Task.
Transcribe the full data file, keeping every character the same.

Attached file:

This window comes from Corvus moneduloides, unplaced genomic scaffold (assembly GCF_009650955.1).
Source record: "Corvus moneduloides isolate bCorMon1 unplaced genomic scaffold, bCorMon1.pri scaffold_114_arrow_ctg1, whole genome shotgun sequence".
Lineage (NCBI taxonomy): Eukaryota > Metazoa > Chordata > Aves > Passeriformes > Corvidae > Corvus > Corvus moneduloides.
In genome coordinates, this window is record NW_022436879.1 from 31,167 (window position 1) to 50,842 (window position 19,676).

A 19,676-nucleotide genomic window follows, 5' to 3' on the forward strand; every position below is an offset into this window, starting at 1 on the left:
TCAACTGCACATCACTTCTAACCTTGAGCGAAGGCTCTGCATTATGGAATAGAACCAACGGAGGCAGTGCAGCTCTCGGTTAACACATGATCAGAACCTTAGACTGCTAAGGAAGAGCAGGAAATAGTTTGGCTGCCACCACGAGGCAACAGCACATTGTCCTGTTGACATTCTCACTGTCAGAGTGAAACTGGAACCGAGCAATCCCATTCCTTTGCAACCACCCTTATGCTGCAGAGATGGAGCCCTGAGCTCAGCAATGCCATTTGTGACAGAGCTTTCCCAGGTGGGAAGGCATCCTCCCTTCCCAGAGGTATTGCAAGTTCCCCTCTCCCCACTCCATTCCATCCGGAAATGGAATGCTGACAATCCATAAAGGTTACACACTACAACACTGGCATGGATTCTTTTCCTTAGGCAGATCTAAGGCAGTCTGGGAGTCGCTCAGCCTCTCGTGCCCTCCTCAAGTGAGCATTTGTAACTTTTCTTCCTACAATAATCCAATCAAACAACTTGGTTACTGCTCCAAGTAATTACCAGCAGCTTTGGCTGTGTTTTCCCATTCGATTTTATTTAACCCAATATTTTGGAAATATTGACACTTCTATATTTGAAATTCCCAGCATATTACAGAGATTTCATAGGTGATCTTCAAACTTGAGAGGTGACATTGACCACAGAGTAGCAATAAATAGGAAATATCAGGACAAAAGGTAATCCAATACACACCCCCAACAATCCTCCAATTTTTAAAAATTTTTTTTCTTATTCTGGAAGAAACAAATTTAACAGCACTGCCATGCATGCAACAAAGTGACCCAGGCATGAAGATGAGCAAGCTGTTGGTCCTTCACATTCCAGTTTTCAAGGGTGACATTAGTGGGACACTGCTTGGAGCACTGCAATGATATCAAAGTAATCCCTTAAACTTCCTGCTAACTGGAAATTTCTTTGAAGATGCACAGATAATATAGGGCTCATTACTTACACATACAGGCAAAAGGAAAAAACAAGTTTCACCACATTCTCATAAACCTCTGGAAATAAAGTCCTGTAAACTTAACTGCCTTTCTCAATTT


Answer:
This window comes from Corvus moneduloides, unplaced genomic scaffold (assembly GCF_009650955.1).
Source record: "Corvus moneduloides isolate bCorMon1 unplaced genomic scaffold, bCorMon1.pri scaffold_114_arrow_ctg1, whole genome shotgun sequence".
Lineage (NCBI taxonomy): Eukaryota > Metazoa > Chordata > Aves > Passeriformes > Corvidae > Corvus > Corvus moneduloides.
In genome coordinates, this window is record NW_022436879.1 from 31,167 (window position 1) to 50,842 (window position 19,676).

A 19,676-nucleotide genomic window follows, 5' to 3' on the forward strand; every position below is an offset into this window, starting at 1 on the left:
TCAACTGCACATCACTTCTAACCTTGAGCGAAGGCTCTGCATTATGGAATAGAACCAACGGAGGCAGTGCAGCTCTCGGTTAACACATGATCAGAACCTTAGACTGCTAAGGAAGAGCAGGAAATAGTTTGGCTGCCACCACGAGGCAACAGCACATTGTCCTGTTGACATTCTCACTGTCAGAGTGAAACTGGAACCGAGCAATCCCATTCCTTTGCAACCACCCTTATGCTGCAGAGATGGAGCCCTGAGCTCAGCAATGCCATTTGTGACAGAGCTTTCCCAGGTGGGAAGGCATCCTCCCTTCCCAGAGGTATTGCAAGTTCCCCTCTCCCCACTCCATTCCATCCGGAAATGGAATGCTGACAATCCATAAAGGTTACACACTACAACACTGGCATGGATTCTTTTCCTTAGGCAGATCTAAGGCAGTCTGGGAGTCGCTCAGCCTCTCGTGCCCTCCTCAAGTGAGCATTTGTAACTTTTCTTCCTACAATAATCCAATCAAACAACTTGGTTACTGCTCCAAGTAATTACCAGCAGCTTTGGCTGTGTTTTCCCATTCGATTTTATTTAACCCAATATTTTGGAAATATTGACACTTCTATATTTGAAATTCCCAGCATATTACAGAGATTTCATAGGTGATCTTCAAACTTGAGAGGTGACATTGACCACAGAGTAGCAATAAATAGGAAATATCAGGACAAAAGGTAATCCAATACACACCCCCAACAATCCTCCAATTTTTAAAAATTTTTTTTCTTATTCTGGAAGAAACAAATTTAACAGCACTGCCATGCATGCAACAAAGTGACCCAGGCATGAAGATGAGCAAGCTGTTGGTCCTTCACATTCCAGTTTTCAAGGGTGACATTAGTGGGACACTGCTTGGAGCACTGCAATGATATCAAAGTAATCCCTTAAACTTCCTGCTAACTGGAAATTTCTTTGAAGATGCACAGATAATATAGGGCTCATTACTTACACATACAGGCAAAAGGAAAAAACAAGTTTCACCACATTCTCATAAACCTCTGGAAATAAAGTCCTGTAAACTTAACTGCCTTTCTCAATTT